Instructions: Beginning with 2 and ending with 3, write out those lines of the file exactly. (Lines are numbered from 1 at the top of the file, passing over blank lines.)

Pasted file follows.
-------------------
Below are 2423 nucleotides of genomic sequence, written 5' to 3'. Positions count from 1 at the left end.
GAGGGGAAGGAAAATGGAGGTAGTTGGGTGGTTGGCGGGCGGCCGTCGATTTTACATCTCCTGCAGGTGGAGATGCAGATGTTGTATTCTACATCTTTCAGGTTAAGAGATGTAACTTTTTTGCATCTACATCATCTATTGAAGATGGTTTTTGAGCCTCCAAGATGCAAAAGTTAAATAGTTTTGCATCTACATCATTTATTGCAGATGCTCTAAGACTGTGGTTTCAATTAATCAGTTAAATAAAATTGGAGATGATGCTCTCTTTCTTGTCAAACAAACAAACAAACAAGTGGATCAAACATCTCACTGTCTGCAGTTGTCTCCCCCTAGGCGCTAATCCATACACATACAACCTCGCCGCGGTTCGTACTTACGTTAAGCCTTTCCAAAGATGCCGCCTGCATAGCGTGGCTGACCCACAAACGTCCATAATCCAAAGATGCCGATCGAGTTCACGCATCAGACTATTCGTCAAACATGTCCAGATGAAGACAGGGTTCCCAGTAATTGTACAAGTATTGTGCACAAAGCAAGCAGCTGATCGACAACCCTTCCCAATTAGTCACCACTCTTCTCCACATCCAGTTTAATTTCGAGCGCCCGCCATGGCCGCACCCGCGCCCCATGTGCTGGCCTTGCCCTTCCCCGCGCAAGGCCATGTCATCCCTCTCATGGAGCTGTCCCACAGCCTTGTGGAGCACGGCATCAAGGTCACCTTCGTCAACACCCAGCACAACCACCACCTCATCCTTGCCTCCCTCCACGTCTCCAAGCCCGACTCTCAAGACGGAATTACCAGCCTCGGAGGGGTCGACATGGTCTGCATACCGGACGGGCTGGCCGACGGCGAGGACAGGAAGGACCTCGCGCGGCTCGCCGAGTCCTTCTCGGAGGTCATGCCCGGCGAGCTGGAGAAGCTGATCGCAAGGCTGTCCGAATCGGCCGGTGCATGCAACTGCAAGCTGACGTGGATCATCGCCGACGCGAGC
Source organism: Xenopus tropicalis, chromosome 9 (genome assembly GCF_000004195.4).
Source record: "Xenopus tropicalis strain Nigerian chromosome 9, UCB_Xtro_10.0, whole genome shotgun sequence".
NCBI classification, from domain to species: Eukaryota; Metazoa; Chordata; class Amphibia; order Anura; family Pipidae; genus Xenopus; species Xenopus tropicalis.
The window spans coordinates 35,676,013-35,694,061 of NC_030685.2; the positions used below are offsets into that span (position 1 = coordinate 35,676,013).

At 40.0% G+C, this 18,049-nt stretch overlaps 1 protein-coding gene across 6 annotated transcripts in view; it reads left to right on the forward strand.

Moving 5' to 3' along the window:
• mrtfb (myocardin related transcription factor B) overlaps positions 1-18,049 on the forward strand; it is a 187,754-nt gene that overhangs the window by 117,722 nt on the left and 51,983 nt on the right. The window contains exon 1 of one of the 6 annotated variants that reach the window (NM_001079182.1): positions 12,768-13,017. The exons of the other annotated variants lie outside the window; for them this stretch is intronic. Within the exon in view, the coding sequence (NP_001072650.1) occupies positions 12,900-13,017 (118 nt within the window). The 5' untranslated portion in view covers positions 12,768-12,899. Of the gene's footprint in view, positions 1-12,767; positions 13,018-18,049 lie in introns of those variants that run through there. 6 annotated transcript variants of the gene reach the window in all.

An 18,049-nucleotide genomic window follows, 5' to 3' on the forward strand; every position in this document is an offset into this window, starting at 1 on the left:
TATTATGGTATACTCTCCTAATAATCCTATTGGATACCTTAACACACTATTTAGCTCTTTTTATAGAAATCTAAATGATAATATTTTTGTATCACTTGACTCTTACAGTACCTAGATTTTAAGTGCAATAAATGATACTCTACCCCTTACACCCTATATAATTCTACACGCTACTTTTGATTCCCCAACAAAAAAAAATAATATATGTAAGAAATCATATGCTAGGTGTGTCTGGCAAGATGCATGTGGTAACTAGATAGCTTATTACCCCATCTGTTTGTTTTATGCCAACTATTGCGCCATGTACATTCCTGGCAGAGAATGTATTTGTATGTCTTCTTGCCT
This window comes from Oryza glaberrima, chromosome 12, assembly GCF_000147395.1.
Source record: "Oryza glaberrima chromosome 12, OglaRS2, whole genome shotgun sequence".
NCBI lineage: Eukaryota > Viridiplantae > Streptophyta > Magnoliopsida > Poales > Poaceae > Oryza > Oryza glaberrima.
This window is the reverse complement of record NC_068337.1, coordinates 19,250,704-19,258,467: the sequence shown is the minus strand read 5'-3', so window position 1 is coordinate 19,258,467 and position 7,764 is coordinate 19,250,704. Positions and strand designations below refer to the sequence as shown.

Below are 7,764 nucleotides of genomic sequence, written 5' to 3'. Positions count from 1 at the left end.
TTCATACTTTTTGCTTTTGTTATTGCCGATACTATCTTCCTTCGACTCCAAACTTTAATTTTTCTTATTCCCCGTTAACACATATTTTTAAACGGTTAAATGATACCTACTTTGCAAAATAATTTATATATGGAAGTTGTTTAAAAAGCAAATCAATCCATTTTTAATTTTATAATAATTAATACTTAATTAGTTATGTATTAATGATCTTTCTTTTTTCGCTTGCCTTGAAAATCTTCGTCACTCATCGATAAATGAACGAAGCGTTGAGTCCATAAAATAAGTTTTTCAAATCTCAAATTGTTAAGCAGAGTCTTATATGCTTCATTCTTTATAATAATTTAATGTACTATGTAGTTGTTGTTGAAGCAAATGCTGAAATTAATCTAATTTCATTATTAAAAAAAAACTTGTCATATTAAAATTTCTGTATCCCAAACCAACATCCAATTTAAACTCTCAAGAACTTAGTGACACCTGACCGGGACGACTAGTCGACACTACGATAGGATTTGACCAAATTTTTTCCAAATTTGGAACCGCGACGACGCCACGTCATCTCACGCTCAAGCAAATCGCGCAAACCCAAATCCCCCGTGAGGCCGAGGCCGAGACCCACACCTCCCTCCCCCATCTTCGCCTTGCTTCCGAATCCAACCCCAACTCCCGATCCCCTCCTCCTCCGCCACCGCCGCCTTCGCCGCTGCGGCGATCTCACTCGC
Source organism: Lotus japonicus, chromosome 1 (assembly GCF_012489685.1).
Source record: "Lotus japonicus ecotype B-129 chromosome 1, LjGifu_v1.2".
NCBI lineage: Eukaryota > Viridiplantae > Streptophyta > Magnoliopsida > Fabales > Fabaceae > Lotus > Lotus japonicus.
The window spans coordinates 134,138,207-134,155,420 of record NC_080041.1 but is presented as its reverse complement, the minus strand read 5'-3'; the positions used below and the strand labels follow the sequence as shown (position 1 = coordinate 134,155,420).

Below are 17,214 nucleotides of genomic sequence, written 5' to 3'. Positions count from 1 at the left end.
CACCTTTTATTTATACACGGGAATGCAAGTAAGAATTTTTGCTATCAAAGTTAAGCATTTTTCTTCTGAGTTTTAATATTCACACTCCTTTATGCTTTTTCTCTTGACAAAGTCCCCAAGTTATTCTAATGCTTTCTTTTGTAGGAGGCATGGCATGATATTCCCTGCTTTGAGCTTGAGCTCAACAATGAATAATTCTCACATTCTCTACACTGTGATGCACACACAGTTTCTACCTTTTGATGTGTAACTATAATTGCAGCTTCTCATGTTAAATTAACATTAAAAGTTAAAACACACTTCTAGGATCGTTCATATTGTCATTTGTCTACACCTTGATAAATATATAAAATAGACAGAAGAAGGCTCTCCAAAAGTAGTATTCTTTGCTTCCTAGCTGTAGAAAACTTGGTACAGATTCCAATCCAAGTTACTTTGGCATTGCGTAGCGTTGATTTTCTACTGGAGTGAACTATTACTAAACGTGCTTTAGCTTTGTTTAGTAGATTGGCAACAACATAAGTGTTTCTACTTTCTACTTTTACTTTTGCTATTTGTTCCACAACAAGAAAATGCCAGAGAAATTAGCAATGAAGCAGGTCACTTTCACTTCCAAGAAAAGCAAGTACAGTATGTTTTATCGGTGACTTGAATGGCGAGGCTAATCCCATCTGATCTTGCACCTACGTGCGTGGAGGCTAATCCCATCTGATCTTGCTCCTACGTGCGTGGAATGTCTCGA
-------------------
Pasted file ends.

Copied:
GAGGGGAAGGAAAATGGAGGTAGTTGGGTGGTTGGCGGGCGGCCGTCGATTTTACATCTCCTGCAGGTGGAGATGCAGATGTTGTATTCTACATCTTTCAGGTTAAGAGATGTAACTTTTTTGCATCTACATCATCTATTGAAGATGGTTTTTGAGCCTCCAAGATGCAAAAGTTAAATAGTTTTGCATCTACATCATTTATTGCAGATGCTCTAAGACTGTGGTTTCAATTAATCAGTTAAATAAAATTGGAGATGATGCTCTCTTTCTTGTCAAACAAACAAACAAACAAGTGGATCAAACATCTCACTGTCTGCAGTTGTCTCCCCCTAGGCGCTAATCCATACACATACAACCTCGCCGCGGTTCGTACTTACGTTAAGCCTTTCCAAAGATGCCGCCTGCATAGCGTGGCTGACCCACAAACGTCCATAATCCAAAGATGCCGATCGAGTTCACGCATCAGACTATTCGTCAAACATGTCCAGATGAAGACAGGGTTCCCAGTAATTGTACAAGTATTGTGCACAAAGCAAGCAGCTGATCGACAACCCTTCCCAATTAGTCACCACTCTTCTCCACATCCAGTTTAATTTCGAGCGCCCGCCATGGCCGCACCCGCGCCCCATGTGCTGGCCTTGCCCTTCCCCGCGCAAGGCCATGTCATCCCTCTCATGGAGCTGTCCCACAGCCTTGTGGAGCACGGCATCAAGGTCACCTTCGTCAACACCCAGCACAACCACCACCTCATCCTTGCCTCCCTCCACGTCTCCAAGCCCGACTCTCAAGACGGAATTACCAGCCTCGGAGGGGTCGACATGGTCTGCATACCGGACGGGCTGGCCGACGGCGAGGACAGGAAGGACCTCGCGCGGCTCGCCGAGTCCTTCTCGGAGGTCATGCCCGGCGAGCTGGAGAAGCTGATCGCAAGGCTGTCCGAATCGGCCGGTGCATGCAACTGCAAGCTGACGTGGATCATCGCCGACGCGAGC
Source organism: Xenopus tropicalis, chromosome 9 (genome assembly GCF_000004195.4).